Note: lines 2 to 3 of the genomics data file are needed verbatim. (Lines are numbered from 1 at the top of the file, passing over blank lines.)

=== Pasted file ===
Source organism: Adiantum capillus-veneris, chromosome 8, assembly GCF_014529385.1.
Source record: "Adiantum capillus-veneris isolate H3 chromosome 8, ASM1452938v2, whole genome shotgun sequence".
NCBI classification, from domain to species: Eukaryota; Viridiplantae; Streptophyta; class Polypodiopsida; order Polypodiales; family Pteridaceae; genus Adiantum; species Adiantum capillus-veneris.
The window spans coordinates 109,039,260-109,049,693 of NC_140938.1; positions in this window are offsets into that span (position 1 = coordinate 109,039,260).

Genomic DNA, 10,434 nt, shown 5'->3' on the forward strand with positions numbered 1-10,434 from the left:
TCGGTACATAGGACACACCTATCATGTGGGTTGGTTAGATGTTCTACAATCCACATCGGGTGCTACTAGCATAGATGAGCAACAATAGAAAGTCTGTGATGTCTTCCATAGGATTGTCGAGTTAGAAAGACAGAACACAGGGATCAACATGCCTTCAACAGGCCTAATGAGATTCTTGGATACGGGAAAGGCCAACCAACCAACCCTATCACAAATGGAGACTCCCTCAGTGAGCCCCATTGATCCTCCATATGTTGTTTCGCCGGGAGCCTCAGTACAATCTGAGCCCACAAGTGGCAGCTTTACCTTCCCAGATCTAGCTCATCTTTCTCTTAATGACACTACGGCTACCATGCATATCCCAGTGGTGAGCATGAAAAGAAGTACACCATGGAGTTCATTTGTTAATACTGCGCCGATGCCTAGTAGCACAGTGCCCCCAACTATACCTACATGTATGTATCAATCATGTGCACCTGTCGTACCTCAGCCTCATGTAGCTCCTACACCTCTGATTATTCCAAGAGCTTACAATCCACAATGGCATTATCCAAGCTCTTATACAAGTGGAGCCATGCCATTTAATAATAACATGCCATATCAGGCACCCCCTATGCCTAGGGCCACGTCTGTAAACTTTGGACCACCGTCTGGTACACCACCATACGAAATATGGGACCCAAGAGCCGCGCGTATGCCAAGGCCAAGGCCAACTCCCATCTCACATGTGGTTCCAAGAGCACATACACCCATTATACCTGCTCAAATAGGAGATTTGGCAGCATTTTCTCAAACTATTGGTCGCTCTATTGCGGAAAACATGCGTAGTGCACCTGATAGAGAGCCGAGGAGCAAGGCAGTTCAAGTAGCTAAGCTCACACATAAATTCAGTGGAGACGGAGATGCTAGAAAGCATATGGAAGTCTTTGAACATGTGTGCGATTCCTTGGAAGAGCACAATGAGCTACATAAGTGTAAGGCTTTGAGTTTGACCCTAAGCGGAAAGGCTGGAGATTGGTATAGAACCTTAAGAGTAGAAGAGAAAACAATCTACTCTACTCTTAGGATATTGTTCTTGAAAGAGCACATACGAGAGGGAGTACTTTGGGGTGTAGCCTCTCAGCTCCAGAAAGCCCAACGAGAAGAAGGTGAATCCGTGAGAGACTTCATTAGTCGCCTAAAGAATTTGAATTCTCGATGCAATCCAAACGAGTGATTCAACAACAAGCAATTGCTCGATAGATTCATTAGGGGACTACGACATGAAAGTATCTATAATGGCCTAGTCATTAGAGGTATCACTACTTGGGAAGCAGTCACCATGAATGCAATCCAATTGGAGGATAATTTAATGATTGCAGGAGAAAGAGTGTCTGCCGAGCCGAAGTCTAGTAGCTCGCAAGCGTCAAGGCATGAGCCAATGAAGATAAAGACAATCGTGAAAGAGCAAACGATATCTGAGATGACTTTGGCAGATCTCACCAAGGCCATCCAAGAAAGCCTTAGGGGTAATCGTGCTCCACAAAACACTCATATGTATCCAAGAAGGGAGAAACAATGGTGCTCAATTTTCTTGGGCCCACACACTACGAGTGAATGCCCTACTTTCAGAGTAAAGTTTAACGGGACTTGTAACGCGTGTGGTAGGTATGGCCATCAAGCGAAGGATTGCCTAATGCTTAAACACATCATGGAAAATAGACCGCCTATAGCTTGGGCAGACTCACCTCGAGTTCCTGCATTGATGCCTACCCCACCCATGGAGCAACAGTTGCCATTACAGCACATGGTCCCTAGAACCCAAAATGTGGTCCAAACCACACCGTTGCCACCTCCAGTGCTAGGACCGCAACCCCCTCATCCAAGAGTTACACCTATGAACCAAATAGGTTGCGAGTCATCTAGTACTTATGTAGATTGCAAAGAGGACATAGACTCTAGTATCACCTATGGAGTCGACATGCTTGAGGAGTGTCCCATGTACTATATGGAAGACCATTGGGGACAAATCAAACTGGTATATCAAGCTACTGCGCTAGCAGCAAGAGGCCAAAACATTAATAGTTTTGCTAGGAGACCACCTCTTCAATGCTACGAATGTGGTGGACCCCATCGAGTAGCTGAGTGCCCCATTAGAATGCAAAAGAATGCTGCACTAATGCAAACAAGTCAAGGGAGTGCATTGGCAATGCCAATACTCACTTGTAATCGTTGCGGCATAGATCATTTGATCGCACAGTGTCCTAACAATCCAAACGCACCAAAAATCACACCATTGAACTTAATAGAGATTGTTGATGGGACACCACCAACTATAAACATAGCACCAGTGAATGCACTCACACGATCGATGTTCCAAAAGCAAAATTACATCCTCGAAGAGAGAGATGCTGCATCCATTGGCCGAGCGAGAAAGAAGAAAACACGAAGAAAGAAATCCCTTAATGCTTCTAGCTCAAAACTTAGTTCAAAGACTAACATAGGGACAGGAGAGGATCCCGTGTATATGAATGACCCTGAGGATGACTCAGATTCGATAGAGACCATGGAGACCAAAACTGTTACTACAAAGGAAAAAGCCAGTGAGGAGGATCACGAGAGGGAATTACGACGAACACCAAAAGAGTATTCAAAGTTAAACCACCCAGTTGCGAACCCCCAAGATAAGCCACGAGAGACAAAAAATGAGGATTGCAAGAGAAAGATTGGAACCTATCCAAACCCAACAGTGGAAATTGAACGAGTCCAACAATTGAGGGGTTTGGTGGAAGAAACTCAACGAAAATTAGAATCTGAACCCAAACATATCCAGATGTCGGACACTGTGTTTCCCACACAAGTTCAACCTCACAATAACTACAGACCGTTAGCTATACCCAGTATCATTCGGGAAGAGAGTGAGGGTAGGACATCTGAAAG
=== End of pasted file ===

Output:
Source record: "Adiantum capillus-veneris isolate H3 chromosome 8, ASM1452938v2, whole genome shotgun sequence".
NCBI classification, from domain to species: Eukaryota; Viridiplantae; Streptophyta; class Polypodiopsida; order Polypodiales; family Pteridaceae; genus Adiantum; species Adiantum capillus-veneris.